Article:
Some have argued that investment banks would prefer to do business with strong companies, ones that merit a buy rating. There is some validity to that point. However, it's naive to think that the research influences investment-banking decisions instead of the other way around.

I will not be biased by such influences. However, there will be times where I'll get the idea for a column from an industry contact. It's inevitable that some sources will be talking their book. That's fine with me. The people whose brains I'll be picking are very shrewd and diligent investors. If they have put their money where their mouth is, that suggests they have conviction in what they're telling me.

I will always disclose any position that a source has in the stock that is being discussed. Furthermore, a source's recommendation will be the starting point for my own research, not the conclusion. (Please note: I am in compliance with's

policy of not owning or being short any stocks.)

The reason this column is titled

The Real Story

is because, in my opinion, investors are not being told the truth -- either through negligence or by design. It can be a pretty scary proposition to separate yourself from the pack and say that all of your fellow analysts are wrong on a particular stock. If you go against the pack and you're the one who is wrong, it will likely impact your compensation.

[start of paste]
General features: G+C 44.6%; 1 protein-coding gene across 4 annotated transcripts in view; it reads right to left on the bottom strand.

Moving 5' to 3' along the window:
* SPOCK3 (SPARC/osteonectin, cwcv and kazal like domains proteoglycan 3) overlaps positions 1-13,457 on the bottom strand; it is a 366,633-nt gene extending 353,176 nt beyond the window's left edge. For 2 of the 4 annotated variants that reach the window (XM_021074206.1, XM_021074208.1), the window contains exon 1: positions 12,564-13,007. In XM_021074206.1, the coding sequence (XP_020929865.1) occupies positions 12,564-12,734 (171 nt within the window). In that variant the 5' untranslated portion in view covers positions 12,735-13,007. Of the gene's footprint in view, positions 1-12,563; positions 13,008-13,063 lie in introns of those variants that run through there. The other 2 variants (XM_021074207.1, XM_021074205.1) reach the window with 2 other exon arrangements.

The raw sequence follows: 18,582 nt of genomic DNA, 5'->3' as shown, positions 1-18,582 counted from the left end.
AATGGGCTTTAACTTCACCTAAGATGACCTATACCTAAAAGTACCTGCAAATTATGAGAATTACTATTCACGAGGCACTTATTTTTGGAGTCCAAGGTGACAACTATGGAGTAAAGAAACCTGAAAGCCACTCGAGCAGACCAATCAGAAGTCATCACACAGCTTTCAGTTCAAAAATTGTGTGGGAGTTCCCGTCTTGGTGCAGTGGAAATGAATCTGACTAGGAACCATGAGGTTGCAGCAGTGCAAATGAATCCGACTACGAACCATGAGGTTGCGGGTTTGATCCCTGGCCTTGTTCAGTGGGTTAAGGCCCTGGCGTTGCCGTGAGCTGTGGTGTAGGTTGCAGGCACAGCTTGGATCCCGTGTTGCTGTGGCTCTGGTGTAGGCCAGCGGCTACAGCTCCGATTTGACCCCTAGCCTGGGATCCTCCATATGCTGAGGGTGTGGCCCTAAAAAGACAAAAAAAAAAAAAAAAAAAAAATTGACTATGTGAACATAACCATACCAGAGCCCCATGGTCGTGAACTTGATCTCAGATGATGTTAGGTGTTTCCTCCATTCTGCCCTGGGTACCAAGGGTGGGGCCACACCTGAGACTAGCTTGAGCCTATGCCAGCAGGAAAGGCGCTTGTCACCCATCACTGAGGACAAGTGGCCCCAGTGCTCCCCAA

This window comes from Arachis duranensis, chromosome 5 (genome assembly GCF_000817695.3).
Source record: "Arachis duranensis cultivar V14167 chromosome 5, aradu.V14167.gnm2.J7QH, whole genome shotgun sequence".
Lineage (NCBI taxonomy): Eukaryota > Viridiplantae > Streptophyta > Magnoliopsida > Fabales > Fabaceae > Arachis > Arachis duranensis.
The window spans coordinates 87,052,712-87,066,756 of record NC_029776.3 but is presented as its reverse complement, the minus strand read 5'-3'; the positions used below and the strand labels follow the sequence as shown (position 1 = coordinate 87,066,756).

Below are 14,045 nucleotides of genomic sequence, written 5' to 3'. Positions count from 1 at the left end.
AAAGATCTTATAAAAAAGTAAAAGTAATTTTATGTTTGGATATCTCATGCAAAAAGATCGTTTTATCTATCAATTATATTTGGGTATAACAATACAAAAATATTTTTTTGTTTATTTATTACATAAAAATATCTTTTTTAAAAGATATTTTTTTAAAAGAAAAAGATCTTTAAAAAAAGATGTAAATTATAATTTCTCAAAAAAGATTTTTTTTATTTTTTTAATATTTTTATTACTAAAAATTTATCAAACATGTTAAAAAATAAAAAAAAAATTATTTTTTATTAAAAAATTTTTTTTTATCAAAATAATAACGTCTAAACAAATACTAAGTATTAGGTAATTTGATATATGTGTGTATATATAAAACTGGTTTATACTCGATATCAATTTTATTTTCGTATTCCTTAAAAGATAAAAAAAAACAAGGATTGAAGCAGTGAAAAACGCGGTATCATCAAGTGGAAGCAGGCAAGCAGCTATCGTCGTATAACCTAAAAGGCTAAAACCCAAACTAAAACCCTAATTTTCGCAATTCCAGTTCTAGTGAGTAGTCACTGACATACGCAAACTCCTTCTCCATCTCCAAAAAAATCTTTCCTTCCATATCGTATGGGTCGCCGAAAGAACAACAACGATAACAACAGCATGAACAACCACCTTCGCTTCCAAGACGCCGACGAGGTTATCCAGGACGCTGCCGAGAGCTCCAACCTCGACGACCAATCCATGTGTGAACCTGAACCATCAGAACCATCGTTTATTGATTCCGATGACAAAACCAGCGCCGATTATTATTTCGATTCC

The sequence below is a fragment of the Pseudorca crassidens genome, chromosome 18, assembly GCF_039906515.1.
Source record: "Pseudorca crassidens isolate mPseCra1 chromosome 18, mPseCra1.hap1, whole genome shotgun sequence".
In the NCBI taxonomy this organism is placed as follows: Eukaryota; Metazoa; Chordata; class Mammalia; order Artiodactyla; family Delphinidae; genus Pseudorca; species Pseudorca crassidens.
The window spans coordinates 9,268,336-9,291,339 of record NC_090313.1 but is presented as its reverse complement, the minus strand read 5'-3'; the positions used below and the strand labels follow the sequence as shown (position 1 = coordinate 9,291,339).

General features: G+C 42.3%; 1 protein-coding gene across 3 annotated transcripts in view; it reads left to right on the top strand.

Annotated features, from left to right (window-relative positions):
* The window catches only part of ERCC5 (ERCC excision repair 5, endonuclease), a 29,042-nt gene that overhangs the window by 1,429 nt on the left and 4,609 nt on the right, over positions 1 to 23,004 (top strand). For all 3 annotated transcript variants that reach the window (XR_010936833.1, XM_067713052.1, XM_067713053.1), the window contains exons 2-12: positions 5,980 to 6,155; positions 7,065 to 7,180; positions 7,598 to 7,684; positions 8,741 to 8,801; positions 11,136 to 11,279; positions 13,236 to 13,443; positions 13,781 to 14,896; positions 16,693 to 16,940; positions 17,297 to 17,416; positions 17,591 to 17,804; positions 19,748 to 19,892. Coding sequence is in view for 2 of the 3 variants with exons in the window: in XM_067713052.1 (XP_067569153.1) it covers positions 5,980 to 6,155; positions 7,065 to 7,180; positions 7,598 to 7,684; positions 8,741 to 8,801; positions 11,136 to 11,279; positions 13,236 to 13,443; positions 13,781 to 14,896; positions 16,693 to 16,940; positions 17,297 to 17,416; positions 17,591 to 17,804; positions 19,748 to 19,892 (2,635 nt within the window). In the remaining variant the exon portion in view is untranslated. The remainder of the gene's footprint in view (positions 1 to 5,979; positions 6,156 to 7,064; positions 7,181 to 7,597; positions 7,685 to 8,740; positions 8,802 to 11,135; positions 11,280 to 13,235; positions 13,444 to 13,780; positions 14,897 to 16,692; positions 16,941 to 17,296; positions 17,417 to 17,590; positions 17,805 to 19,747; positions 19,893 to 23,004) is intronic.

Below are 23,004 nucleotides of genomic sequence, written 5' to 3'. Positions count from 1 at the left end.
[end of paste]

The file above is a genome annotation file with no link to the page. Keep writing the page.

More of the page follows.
Despite the fact that the media sometimes characterize analysts as being empty-headed, I've never met one that wasn't smart -- in fact, very smart. Yet still, many of them fall victim to groupthink. This isn't to say that the consensus is always wrong. Quite often the reasons are obvious why a company's performance is strong and should continue. Many times a stock deserves a buy rating and everyone on the Street is willing to oblige.

My job is to exploit the situations where the analysts, for one reason or another, are either purposefully blind or unenlightened to

The Real Story


Pleased to meet you. Now you know my name.

Marc Lichtenfeld was previously an analyst at Avalon Research Group and The Weiss Group and a trader at Carlin Equities. He holds NASD 86,87, 7 and 63 licenses. His prior journalism experience includes being a reporter/anchor for On24 in San Francisco and a managing editor of InvestorsObserver, a personal finance Web site. He is a graduate of the State University of New York at Albany.